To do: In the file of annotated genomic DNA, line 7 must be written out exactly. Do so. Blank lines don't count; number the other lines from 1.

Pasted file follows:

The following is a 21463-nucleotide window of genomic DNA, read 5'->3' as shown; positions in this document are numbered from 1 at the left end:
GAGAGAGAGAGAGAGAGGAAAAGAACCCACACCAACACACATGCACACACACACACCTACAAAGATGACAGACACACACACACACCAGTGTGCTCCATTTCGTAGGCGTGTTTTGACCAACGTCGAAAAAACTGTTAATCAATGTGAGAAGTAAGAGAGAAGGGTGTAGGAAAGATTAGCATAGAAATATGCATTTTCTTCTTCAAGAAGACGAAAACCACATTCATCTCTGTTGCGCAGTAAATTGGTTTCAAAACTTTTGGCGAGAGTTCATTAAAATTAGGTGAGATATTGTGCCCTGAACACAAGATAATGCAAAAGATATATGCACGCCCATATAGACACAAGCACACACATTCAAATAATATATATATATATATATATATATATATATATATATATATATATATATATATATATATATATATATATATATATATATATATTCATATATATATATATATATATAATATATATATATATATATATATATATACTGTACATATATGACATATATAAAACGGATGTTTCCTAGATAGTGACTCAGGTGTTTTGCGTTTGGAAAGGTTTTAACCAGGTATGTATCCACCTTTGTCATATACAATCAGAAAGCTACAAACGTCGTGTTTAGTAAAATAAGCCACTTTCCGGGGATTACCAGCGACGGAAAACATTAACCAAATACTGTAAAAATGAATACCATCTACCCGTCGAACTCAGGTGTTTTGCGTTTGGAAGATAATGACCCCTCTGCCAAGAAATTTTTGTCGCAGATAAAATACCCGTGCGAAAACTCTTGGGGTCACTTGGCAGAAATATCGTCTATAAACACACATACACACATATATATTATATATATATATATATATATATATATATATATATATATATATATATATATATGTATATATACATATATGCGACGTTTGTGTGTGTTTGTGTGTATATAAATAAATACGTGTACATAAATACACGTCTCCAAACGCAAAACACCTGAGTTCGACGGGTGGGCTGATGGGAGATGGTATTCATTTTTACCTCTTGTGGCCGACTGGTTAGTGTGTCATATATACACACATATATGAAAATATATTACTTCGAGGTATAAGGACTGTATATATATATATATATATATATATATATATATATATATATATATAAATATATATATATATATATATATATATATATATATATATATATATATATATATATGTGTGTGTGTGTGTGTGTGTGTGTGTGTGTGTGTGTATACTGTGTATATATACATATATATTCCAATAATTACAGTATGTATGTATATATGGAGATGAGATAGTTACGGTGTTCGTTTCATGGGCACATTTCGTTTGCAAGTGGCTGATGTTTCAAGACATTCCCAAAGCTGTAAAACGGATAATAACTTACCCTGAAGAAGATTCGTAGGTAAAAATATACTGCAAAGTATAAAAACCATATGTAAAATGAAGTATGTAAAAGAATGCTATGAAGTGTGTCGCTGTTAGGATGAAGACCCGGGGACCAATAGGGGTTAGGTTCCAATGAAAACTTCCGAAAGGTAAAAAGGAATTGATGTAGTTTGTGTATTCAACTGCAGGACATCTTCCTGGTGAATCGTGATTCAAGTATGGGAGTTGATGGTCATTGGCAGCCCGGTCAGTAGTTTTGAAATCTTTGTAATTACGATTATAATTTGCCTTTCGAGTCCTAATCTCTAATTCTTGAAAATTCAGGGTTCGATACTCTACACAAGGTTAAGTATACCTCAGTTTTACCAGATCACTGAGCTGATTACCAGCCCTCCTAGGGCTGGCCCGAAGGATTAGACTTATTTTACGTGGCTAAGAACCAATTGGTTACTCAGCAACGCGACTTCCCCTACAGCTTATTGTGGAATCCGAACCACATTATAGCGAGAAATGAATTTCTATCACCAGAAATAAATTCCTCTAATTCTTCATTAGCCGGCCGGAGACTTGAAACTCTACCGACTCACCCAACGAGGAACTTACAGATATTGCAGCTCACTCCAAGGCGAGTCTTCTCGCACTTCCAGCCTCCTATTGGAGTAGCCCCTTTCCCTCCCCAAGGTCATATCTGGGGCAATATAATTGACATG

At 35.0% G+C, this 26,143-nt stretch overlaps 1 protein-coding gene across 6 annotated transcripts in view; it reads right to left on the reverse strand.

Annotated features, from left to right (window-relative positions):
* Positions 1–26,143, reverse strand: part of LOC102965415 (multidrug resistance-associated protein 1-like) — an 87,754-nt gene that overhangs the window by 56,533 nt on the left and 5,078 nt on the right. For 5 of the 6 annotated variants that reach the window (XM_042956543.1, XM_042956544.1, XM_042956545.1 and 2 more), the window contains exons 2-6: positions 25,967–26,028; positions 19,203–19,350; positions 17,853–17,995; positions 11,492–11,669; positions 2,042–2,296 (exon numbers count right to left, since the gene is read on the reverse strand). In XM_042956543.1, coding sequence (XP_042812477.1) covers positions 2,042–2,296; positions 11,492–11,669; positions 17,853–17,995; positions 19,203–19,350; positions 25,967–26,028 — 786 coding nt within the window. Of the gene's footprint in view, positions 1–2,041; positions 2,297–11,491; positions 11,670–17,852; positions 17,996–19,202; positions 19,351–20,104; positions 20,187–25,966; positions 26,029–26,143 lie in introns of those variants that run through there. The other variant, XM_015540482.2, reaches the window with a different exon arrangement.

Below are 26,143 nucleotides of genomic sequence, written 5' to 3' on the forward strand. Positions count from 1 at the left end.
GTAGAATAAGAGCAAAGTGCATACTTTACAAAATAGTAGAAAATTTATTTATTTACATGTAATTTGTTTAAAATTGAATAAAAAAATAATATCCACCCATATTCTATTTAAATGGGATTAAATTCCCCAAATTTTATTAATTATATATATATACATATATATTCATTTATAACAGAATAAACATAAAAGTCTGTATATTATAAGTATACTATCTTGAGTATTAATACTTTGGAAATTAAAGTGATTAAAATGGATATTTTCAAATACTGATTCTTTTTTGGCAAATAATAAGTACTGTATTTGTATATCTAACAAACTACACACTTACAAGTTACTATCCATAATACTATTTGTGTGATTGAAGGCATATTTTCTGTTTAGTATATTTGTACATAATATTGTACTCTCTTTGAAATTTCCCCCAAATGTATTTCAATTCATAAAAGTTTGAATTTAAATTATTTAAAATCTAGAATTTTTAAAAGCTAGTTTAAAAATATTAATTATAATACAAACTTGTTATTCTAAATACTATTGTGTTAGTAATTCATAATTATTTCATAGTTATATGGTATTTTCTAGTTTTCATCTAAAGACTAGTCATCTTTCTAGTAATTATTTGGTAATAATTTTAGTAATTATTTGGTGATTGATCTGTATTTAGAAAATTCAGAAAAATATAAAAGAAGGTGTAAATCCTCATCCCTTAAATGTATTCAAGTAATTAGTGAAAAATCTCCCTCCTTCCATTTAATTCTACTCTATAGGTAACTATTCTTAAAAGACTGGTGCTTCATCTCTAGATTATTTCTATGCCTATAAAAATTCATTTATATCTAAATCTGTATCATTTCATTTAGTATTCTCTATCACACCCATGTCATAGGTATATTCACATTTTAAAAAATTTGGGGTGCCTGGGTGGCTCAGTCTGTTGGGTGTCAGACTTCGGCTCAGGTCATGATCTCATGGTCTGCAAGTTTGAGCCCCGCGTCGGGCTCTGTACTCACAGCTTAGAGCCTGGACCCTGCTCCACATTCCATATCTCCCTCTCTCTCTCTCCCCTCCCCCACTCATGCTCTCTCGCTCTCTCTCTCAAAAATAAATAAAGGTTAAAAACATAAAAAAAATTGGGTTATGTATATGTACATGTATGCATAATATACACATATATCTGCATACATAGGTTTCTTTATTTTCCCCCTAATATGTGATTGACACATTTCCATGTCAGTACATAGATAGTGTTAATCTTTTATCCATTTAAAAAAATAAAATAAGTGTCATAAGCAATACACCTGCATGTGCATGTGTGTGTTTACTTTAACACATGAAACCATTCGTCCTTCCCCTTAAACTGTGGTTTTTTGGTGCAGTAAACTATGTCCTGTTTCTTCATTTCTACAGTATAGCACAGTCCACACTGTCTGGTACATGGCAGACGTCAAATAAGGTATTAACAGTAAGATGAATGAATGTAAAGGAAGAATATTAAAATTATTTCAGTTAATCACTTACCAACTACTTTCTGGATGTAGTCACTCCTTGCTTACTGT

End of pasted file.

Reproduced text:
GTAGAATAAGAGCAAAGTGCATACTTTACAAAATAGTAGAAAATTTATTTATTTACATGTAATTTGTTTAAAATTGAATAAAAAAATAATATCCACCCATATTCTATTTAAATGGGATTAAATTCCCCAAATTTTATTAATTATATATATATACATATATATTCATTTATAACAGAATAAACATAAAAGTCTGTATATTATAAGTATACTATCTTGAGTATTAATACTTTGGAAATTAAAGTGATTAAAATGGATATTTTCAAATACTGATTCTTTTTTGGCAAATAATAAGTACTGTATTTGTATATCTAACAAACTACACACTTACAAGTTACTATCCATAATACTATTTGTGTGATTGAAGGCATATTTTCTGTTTAGTATATTTGTACATAATATTGTACTCTCTTTGAAATTTCCCCCAAATGTATTTCAATTCATAAAAGTTTGAATTTAAATTATTTAAAATCTAGAATTTTTAAAAGCTAGTTTAAAAATATTAATTATAATACAAACTTGTTATTCTAAATACTATTGTGTTAGTAATTCATAATTATTTCATAGTTATATGGTATTTTCTAGTTTTCATCTAAAGACTAGTCATCTTTCTAGTAATTATTTGGTAATAATTTTAGTAATTATTTGGTGATTGATCTGTATTTAGAAAATTCAGAAAAATATAAAAGAAGGTGTAAATCCTCATCCCTTAAATGTATTCAAGTAATTAGTGAAAAATCTCCCTCCTTCCATTTAATTCTACTCTATAGGTAACTATTCTTAAAAGACTGGTGCTTCATCTCTAGATTATTTCTATGCCTATAAAAATTCATTTATATCTAAATCTGTATCATTTCATTTAGTATTCTCTATCACACCCATGTCATAGGTATATTCACATTTTAAAAAATTTGGGGTGCCTGGGTGGCTCAGTCTGTTGGGTGTCAGACTTCGGCTCAGGTCATGATCTCATGGTCTGCAAGTTTGAGCCCCGCGTCGGGCTCTGTACTCACAGCTTAGAGCCTGGACCCTGCTCCACATTCCATATCTCCCTCTCTCTCTCTCCCCTCCCCCACTCATGCTCTCTCGCTCTCTCTCTCAAAAATAAATAAAGGTTAAAAACATAAAAAAAATTGGGTTATGTATATGTACATGTATGCATAATATACACATATATCTGCATACATAGGTTTCTTTATTTTCCCCCTAATATGTGATTGACACATTTCCATGTCAGTACATAGATAGTGTTAATCTTTTATCCATTTAAAAAAATAAAATAAGTGTCATAAGCAATACACCTGCATGTGCATGTGTGTGTTTACTTTAACACATGAAACCATTCGTCCTTCCCCTTAAACTGTGGTTTTTTGGTGCAGTAAACTATGTCCTGTTTCTTCATTTCTACAGTATAGCACAGTCCACACTGTCTGGTACATGGCAGACGTCAAATAAGGTATTAACAGTAAGATGAATGAATGTAAAGGAAGAATATTAAAATTATTTCAGTTAATCACTTACCAACTACTTTCTGGATGTAGTCACTCCTTGCTTACTGT